Your optimal temperature is 20 °C or 68 °F, but you don’t want to exceed 25 °C or 77 °F. Then these two values are your set points. The latter one turns the EAHE on if the temperature inside your greenhouse exceeds 25 °C or 77 °F.

The former one shuts the EAHE off if the temperature goes below 20 °C or 68 °F.

In doing so, your EAHE doesn’t run 24/7, which will save you money.

What blower do I need?

Now that we have talked about the dimensions of the pipes, airflow, and so on, it is time to think about the blower which you need to get the system to work.

Example:
room volume 120 m3 or 4,237.80 ft3
airflow 2 m/s or 394 ft/min
ACH 8 1/h
CFM 960 m3/h or 565 ft3/min
Diameter 103 mm or 4 in

Before I explain how I calculated all these values, let me talk first about the parameter “ACH.”

ACH stands for air change per hour.

As a mushroom grower, you are familiar with this value as certain mushroom species need different ACH values (Tab. 2).

Mushroom speciesACH rangeTemp. range [°C]
Enoki2 – 410 – 16
Shimeji2 – 413 – 18
Shiitake4 – 821 – 27
King Oyster4 – 515 – 21
Yellow Oyster4 – 821 – 29
Pink Oyster5 – 820 – 30

Table 2: ACH and temperature values for different mushroom species [42]

To reduce the heat inside your greenhouse you need to reach a certain ACH value for a given cooling load and solar radiation.

Studies showed[43] that the minimum ACH value is 4 with a recommended ACH value of 8.

To calculate all values, you need the following formulas: Imperial units

Example:

Answer: The blower should provide a minimum of 565 ft3/min or 960 m³/h.

Answer: The pipe should have a diameter of 8 inches or 200 mm.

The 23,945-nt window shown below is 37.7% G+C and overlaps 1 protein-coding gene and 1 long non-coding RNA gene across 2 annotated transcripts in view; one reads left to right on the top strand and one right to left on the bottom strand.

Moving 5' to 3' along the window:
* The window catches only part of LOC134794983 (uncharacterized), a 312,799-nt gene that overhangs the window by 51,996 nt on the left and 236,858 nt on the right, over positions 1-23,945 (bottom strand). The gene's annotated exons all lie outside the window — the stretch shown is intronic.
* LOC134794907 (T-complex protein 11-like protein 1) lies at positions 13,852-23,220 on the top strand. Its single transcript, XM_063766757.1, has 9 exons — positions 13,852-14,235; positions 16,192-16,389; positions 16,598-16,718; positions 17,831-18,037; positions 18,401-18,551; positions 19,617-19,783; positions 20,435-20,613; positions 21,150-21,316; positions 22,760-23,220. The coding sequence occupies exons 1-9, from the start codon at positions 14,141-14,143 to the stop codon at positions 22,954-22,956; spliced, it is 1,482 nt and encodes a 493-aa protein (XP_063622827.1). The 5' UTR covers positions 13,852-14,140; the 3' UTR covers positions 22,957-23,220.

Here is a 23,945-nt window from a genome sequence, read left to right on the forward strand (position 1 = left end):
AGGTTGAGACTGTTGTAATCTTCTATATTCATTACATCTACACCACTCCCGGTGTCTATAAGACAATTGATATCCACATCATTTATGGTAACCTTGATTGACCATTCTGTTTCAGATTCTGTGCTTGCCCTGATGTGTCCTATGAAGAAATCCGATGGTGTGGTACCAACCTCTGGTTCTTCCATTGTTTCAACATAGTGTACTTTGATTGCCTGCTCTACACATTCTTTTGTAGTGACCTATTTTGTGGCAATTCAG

With these values we can expect according to figure 14 under ideal condition a temperature drop of around 13 °C or 23 °F.

How much does an earth-to-air heat exchanger cost to setup?

After we have investigated all the necessary parameters, we can now go and talk about the cost to set up and run the system.

To do so, we have to know

  • the material costs (pipes, blowers, sensors, …).
  • the cost to excavate and refill the area
  • the labor costs and
  • the maintenance costs.

In a study down in 2013, the author compared a mono-layer and a multi-layer system according to their costs[36].

The mono-layer, a space of 125 m², was needed. The costs for the materials were at 2,350 US$ for a pipe length of 500 m (4.70 US$/m), and the excavation costs 7,921.88 US$ (42.25 US$/m³).

The spaces needed for the multi-layer was 125 m². The material cost double due to the twice length to 4,700 US$ while the costs for excavation increased to 10,562.50 US$.

It can, therefore, be concluded that the installation costs of a multi-layer grid are roughly 50 % higher than for a mono-layer grid.

On the other hand, if we compare the energy saving with an EATH (Fig. 23), we can then calculate the payback time (Fig. 24). In the investigation done in 2005 is could be found that the payback time is around 7.5 years. 

Energy saving for EATH

Figure 23: Energy saving for EATH[37]

Payback time for EAHE

Figure 24: Payback time for EAHE[38]

Disadvantages of EAHE

So far, we have only addressed mainly the positive side of an EAHE. But besides the already mentioned environmental impacts, there are other disadvantages which have to be taken into consideration.

  • Mold

The problem with the EAHE systems is that, due to the humid nature of the climate in the rainy season, condensation takes place within the pipes and damages the system[39].

Installing a swamp pump at the lowest point of the system to get rid of excess water.

Adjusting the airflow velocity.

  • Radon accumulation

Besides mold or mildew, another problem arises due to the accumulation of radon in closed-loop systems. This is especially true if perforated or porous pipes are used.

Radon is a radioactive element that is colorless, odorless, and tasteless noble gas[40]. The concentration throughout the earth varies from region to region and depends on the soil composition (Fig. 25).